When it comes to skin cancer, pictures are worth 1,000 words

August 1, 2013
When it comes to skin cancer, pictures are worth 1,000 words

Seeing pictures of skin cancer motivates people to regularly check their own moles, according to a new research paper from the School of Public Health and Health Systems at the University of Waterloo.

The paper, published in the Journal of the American Academy of Dermatology, found that visual images of skin cancer are most effective in prompting skin self-examinations.

"Visual images capture our attention and are persuasive. They also help us to learn and remember," said Professor Laurie Hoffman-Goetz, of the Faculty of Applied Health Sciences and co-author on the paper. The systematic review found that exposure to images of skin cancer motivated people to check their skin more frequently and accurately. The study found that providing text descriptions alone were not effective in aiding skin self-examination.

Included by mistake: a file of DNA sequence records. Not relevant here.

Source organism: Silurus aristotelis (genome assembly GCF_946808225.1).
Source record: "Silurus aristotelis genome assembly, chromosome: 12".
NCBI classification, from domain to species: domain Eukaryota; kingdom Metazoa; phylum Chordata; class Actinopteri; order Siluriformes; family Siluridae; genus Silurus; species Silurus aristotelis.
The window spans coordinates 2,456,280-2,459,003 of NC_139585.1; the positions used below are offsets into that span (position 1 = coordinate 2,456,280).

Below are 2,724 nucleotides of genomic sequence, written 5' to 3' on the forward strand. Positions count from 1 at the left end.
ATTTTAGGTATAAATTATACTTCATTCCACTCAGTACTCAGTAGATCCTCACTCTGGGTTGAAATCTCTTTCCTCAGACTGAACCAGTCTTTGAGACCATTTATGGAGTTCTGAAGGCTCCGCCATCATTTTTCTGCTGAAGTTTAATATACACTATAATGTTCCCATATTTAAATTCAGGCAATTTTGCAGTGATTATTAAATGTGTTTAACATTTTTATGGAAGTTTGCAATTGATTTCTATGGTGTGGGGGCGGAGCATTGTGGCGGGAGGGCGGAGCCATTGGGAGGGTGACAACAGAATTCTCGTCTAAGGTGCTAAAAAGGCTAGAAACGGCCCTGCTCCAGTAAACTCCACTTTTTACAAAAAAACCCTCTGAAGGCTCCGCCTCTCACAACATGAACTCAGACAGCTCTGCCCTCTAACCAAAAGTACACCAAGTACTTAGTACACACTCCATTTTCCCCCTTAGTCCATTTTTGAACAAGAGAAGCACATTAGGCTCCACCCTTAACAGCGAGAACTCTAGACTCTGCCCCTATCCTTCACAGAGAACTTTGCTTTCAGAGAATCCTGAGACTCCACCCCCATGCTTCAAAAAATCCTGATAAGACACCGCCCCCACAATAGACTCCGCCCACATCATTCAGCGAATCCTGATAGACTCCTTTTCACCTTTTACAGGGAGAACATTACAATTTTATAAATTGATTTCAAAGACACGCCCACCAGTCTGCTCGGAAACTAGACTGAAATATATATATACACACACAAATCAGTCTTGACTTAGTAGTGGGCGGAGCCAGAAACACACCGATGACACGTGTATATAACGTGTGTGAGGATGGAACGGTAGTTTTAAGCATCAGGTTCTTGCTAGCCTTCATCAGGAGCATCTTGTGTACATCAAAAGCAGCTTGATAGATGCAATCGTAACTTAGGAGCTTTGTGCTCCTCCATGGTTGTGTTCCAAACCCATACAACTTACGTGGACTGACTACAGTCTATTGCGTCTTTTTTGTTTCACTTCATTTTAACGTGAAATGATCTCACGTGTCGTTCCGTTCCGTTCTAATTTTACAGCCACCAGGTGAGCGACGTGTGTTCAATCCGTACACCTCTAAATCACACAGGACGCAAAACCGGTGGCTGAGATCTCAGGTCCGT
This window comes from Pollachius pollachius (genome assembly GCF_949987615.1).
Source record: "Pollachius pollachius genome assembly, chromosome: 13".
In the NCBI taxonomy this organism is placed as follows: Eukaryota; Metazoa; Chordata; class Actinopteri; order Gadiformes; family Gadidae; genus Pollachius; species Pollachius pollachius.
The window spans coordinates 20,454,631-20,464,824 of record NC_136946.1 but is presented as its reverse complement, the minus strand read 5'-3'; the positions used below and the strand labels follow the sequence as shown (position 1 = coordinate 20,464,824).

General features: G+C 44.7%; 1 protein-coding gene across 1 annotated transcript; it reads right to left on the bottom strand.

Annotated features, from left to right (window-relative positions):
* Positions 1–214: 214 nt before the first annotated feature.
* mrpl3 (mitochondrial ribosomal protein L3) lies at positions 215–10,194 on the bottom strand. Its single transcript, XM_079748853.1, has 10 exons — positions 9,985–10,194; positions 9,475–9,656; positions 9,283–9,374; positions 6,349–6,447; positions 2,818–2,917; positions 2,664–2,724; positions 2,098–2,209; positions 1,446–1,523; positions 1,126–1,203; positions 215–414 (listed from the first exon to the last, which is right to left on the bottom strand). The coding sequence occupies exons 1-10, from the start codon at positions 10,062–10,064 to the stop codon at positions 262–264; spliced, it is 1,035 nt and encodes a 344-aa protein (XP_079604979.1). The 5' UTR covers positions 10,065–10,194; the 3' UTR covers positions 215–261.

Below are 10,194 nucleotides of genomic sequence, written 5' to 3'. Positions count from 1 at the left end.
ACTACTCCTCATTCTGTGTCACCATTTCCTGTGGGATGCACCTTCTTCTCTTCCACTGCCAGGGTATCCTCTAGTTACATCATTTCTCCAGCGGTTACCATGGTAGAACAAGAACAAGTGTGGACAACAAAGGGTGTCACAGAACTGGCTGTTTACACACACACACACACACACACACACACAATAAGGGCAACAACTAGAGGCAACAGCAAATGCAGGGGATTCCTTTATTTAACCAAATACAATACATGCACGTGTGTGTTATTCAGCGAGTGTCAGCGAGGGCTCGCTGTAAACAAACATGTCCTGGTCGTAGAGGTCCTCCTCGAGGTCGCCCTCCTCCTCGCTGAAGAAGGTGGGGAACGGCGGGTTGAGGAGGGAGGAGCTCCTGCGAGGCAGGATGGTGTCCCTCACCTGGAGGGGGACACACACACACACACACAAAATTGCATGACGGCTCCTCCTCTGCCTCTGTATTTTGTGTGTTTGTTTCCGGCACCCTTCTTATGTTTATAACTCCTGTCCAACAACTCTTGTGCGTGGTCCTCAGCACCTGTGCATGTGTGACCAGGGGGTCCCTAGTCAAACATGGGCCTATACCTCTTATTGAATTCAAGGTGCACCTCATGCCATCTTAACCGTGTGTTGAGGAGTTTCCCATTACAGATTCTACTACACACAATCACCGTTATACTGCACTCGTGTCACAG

"Images motivate health behaviours in ways text does not," said Jennifer McWhirter, a PhD candidate funded by the Canadian Institutes of Health Research, and co-author on the paper.

The paper's findings could help inform patient education strategies and public health communication efforts.

"Skin self-examination plays an important role in detecting melanoma early. Many cases of melanoma are first detected by patients themselves," said McWhirter.

When it comes to skin cancer, pictures are worth 1,000 words

"Incorporating into clinical practice when educating patients can be a powerful tool in the fight against skin cancer." said Professor Hoffman-Goetz.

Skin cancer is the most common type of cancer in North America. In Canada, there are expected to be 6,000 new cases of melanoma—the most dangerous kind of skin cancer - and more than 81,000 cases of non-melanoma this year alone.

Explore further: AAD: Older men should screen themselves for skin cancer

More information: Information on the early detection of skin cancer, including skin self-examination with example images, can be accessed through the American Academy of Dermatology website.

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